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Mountain guides are specially trained and experienced mountaineers and professionals who are generally certified by an association. They are considered experts in mountaineering.
Their skills usually include climbing, skiing and hiking. Their knowledge includes furthermore the topics rocks, snowcraft, weather, navigation, avalanches and health, each practically and theoretically. Most guides work only in certain (familiar) areas. The main issue is guiding through routes and the successful performance of a tour.
Mountain guides are employed by groups or individuals assuring the safety of the climbing party. This professional class of guides arose in the middle of the 19th century when Alpine climbing became recognized as a sport.
In addition to assuring safety, professional mountain guides frequently offer other desirable services to their clients. These services can significantly improve the alpine experience, especially when the client climber has limited time or equipment, lacks a qualified partner or is visiting an unfamiliar area. These additional mountain guide services may include:
Precise local knowledge of mountain routes, weather, snow & glacier conditions;
Specific training in alpine skills like off-piste skiing, avalanche awareness, rock climbing, ice climbing, mountain navigation & the proper use of mountain tools like ice ax, crampons, rope, climbing anchor systems, avalanche beacons, etc.;
The ability to contact helicopters for remote ski mountaineering access or heli-skiing;
Preferential access to various ski lifts & trams;
Mountain guides are commonly organized in national and international associations. The biggest international organization is the International Federation of Mountain Guide Associations.
National laws have stipulated parameters for this profession . A National Board and professional roll officially determine the competences and professional fields of the Alpine Guide, identified as follows:
1. The Alpine guide is one who practises the profession officially, though not necessarily full-time or exclusively, in:
a) accompanying clients to climb on rock or ice, or on mountain excursions;
b) accompanying clients on ski-mountaineering ascents or on skiing excursions;
c) teaching climbing and ski-mountaineering techniques, excluding those relative to downhill and cross-country skiing.
2. The practise as a professional of the aforementioned activities on every type of terrain, of limitless difficulty and, on skiing excursions outside of the ski resorts or cross-country circuits where the use of mountaineering technique and equipment may be deemed necessary, and reserved to professional Alpine guides who are officially enrolled.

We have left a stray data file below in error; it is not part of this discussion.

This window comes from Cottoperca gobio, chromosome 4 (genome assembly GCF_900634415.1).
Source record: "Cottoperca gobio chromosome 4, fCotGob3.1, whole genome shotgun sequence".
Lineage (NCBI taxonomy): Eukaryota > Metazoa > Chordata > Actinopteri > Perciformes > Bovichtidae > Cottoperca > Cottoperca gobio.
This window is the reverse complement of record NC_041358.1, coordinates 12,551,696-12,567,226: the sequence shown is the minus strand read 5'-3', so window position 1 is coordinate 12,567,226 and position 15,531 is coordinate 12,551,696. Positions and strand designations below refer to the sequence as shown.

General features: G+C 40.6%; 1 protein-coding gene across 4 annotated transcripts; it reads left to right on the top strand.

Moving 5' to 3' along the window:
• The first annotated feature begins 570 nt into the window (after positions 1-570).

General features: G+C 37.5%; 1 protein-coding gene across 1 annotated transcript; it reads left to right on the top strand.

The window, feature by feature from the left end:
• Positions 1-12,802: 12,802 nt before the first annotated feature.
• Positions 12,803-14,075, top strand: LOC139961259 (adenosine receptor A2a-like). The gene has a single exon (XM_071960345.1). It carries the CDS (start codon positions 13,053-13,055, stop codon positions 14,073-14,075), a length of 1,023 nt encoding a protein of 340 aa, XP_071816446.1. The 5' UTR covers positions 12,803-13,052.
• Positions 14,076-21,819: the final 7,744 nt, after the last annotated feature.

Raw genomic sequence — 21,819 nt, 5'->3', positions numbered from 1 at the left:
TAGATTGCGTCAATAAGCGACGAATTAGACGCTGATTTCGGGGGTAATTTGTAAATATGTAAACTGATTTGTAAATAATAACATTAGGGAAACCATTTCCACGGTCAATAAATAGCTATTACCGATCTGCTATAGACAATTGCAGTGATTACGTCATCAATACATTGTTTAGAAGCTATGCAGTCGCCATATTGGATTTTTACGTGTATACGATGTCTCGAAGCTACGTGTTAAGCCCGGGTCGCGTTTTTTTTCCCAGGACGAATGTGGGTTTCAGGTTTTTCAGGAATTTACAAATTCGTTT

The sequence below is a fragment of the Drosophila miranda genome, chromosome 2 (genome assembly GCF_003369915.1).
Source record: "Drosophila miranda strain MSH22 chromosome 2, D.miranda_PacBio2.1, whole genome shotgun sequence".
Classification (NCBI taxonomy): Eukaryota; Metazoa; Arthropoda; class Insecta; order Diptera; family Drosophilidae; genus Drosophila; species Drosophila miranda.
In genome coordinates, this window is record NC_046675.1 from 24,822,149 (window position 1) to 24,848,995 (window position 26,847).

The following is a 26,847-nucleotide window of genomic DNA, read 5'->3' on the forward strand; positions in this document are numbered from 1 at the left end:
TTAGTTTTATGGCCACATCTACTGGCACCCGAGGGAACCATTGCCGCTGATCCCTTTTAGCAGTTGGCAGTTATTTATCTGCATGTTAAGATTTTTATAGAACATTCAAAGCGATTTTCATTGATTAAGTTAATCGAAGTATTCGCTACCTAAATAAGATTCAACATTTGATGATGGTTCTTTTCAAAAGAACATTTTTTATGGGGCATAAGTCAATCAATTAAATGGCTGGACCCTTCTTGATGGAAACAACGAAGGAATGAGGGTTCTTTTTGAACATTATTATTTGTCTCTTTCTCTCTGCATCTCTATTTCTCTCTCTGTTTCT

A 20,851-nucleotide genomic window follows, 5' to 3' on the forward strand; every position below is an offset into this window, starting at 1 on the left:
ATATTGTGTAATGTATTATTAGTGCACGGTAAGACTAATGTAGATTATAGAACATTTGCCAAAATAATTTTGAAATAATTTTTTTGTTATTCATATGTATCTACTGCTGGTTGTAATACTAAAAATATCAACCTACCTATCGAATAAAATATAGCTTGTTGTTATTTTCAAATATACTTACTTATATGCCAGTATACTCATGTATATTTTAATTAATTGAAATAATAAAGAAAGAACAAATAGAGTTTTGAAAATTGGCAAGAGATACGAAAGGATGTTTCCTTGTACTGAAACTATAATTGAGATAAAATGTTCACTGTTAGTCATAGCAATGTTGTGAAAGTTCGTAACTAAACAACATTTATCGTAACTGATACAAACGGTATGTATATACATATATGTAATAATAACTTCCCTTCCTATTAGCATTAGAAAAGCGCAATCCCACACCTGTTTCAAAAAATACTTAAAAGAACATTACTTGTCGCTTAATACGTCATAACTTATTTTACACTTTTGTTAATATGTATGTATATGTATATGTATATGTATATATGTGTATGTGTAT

The IFMGA world wide association, founded by guides from Austria, France, Switzerland and Italy, exists since 1965 and currently regroups mountain guide associations from more than 20 countries in Europe, Asia, the Americas and Oceania, representing a total of almost 6000 guides.
The aim of the association is to maintain close ties between all mountain guides; to harmonise the work regulations which govern the profession; to ensure better safety conditions for clients; and to facilitate the ability of mountain guides to work abroad, on mountains all over the globe. This last point materializes itself in the concrete solidarity which exists between all guides, no matter their country of origin, and the spontaneous assistance they provide to each other.
Highly competent Mountain Guide.
With a high level of training, the highest in existence, is required in four different disciplines in order to become a certified IFMGA mountain guide: rock climbing, ice climbing, mountaineering and ski mountaineering. IFMGA training gives a guide the ability to work on any mountain range whether they already know the mountain or not. It takes five to 10 years to become a mountain guide, from the moment they start serious mountaineering to the moment when they receive their guide diploma.
Proper training guarantees an international standard.
The Technical Commission at the IFMGA looks to its permanent working party in order to study the evolution of techniques and how to improve the level of guide training. This commission, made up of national technical heads, meets twice a year.
Guides are trained via the training schemes dispensed by their national associations, sometimes in collaboration with an organisation such as a school or university.